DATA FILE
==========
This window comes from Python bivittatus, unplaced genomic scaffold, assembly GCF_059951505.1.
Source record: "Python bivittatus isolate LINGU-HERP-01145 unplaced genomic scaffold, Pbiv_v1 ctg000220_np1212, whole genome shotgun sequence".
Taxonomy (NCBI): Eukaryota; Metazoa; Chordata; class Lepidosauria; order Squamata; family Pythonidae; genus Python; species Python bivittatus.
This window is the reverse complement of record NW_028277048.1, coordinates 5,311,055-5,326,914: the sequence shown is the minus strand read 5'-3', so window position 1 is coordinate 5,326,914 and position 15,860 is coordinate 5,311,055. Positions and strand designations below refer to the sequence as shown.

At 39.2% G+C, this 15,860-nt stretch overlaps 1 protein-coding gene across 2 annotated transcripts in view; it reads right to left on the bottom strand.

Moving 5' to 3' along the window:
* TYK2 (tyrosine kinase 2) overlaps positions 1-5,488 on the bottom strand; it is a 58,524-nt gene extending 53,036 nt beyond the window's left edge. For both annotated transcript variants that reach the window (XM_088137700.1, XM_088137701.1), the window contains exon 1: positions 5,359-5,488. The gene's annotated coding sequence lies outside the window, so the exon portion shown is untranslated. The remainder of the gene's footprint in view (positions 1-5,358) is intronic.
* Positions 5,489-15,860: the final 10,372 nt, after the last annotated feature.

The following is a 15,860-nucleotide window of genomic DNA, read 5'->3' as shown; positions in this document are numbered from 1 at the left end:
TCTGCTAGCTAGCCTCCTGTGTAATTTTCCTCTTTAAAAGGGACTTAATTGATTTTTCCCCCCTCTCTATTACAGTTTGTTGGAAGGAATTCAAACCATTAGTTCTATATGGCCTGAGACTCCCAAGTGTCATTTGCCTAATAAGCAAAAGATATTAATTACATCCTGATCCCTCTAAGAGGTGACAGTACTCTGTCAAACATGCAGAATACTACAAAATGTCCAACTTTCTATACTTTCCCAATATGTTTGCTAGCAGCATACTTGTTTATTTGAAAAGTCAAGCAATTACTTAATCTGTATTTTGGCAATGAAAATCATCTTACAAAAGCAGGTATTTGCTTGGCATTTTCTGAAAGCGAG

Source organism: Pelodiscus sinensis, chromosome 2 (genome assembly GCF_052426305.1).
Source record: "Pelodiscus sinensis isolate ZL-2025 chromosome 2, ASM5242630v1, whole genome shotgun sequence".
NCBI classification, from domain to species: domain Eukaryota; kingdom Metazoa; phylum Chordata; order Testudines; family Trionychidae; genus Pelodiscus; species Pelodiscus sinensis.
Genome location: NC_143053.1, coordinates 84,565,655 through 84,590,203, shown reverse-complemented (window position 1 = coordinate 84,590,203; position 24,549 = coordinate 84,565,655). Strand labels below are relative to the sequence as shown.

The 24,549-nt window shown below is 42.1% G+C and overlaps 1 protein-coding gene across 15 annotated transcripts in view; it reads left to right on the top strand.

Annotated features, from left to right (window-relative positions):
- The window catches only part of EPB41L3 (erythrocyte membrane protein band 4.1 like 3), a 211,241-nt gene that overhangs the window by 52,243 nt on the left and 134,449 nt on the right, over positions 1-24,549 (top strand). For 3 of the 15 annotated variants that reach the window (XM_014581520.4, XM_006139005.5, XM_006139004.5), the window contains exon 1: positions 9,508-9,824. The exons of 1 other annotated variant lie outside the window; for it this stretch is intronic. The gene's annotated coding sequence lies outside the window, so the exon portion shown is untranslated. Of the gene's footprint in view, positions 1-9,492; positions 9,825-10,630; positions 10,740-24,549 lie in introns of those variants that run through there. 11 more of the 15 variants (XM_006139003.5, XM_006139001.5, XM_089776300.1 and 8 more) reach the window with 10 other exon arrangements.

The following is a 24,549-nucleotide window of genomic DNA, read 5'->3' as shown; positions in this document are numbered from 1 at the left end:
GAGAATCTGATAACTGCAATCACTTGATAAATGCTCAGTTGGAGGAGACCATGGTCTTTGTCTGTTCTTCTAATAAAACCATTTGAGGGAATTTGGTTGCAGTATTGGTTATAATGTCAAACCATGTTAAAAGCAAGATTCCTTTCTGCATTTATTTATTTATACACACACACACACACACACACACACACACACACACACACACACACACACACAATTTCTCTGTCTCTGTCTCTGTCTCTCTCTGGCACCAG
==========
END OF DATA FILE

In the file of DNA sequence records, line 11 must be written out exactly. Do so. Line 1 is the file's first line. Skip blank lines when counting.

Source organism: Pelodiscus sinensis, chromosome 2 (genome assembly GCF_052426305.1).